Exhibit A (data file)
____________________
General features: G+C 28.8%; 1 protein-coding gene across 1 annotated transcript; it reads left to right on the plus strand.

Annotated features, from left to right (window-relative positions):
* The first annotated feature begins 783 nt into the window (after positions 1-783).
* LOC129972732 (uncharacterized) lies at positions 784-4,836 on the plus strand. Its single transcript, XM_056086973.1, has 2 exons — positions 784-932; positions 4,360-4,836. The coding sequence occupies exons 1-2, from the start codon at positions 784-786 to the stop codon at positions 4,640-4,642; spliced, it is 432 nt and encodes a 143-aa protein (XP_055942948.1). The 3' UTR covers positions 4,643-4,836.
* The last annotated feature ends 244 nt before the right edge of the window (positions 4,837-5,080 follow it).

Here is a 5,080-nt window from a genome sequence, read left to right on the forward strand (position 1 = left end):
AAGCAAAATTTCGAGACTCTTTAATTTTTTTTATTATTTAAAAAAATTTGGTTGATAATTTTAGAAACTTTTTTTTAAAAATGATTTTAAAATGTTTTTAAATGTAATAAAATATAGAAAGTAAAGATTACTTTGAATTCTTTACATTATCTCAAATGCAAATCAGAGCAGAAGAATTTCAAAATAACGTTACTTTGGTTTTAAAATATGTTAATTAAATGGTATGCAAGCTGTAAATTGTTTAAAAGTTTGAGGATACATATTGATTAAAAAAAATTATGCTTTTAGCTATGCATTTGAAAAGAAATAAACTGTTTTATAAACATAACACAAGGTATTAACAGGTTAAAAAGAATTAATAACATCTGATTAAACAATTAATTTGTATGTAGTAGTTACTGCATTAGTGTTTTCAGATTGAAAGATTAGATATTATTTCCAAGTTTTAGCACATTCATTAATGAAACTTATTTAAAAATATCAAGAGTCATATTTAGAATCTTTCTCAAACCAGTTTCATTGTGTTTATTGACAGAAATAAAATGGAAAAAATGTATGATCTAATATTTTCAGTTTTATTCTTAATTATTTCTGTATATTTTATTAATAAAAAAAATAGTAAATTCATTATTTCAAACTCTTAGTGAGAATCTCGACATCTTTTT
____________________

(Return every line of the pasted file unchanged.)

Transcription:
General features: G+C 28.8%; 1 protein-coding gene across 1 annotated transcript; it reads left to right on the plus strand.

Annotated features, from left to right (window-relative positions):
* The first annotated feature begins 783 nt into the window (after positions 1-783).
* LOC129972732 (uncharacterized) lies at positions 784-4,836 on the plus strand. Its single transcript, XM_056086973.1, has 2 exons — positions 784-932; positions 4,360-4,836. The coding sequence occupies exons 1-2, from the start codon at positions 784-786 to the stop codon at positions 4,640-4,642; spliced, it is 432 nt and encodes a 143-aa protein (XP_055942948.1). The 3' UTR covers positions 4,643-4,836.
* The last annotated feature ends 244 nt before the right edge of the window (positions 4,837-5,080 follow it).

Here is a 5,080-nt window from a genome sequence, read left to right on the forward strand (position 1 = left end):
AAGCAAAATTTCGAGACTCTTTAATTTTTTTTATTATTTAAAAAAATTTGGTTGATAATTTTAGAAACTTTTTTTTAAAAATGATTTTAAAATGTTTTTAAATGTAATAAAATATAGAAAGTAAAGATTACTTTGAATTCTTTACATTATCTCAAATGCAAATCAGAGCAGAAGAATTTCAAAATAACGTTACTTTGGTTTTAAAATATGTTAATTAAATGGTATGCAAGCTGTAAATTGTTTAAAAGTTTGAGGATACATATTGATTAAAAAAAATTATGCTTTTAGCTATGCATTTGAAAAGAAATAAACTGTTTTATAAACATAACACAAGGTATTAACAGGTTAAAAAGAATTAATAACATCTGATTAAACAATTAATTTGTATGTAGTAGTTACTGCATTAGTGTTTTCAGATTGAAAGATTAGATATTATTTCCAAGTTTTAGCACATTCATTAATGAAACTTATTTAAAAATATCAAGAGTCATATTTAGAATCTTTCTCAAACCAGTTTCATTGTGTTTATTGACAGAAATAAAATGGAAAAAATGTATGATCTAATATTTTCAGTTTTATTCTTAATTATTTCTGTATATTTTATTAATAAAAAAAATAGTAAATTCATTATTTCAAACTCTTAGTGAGAATCTCGACATCTTTTT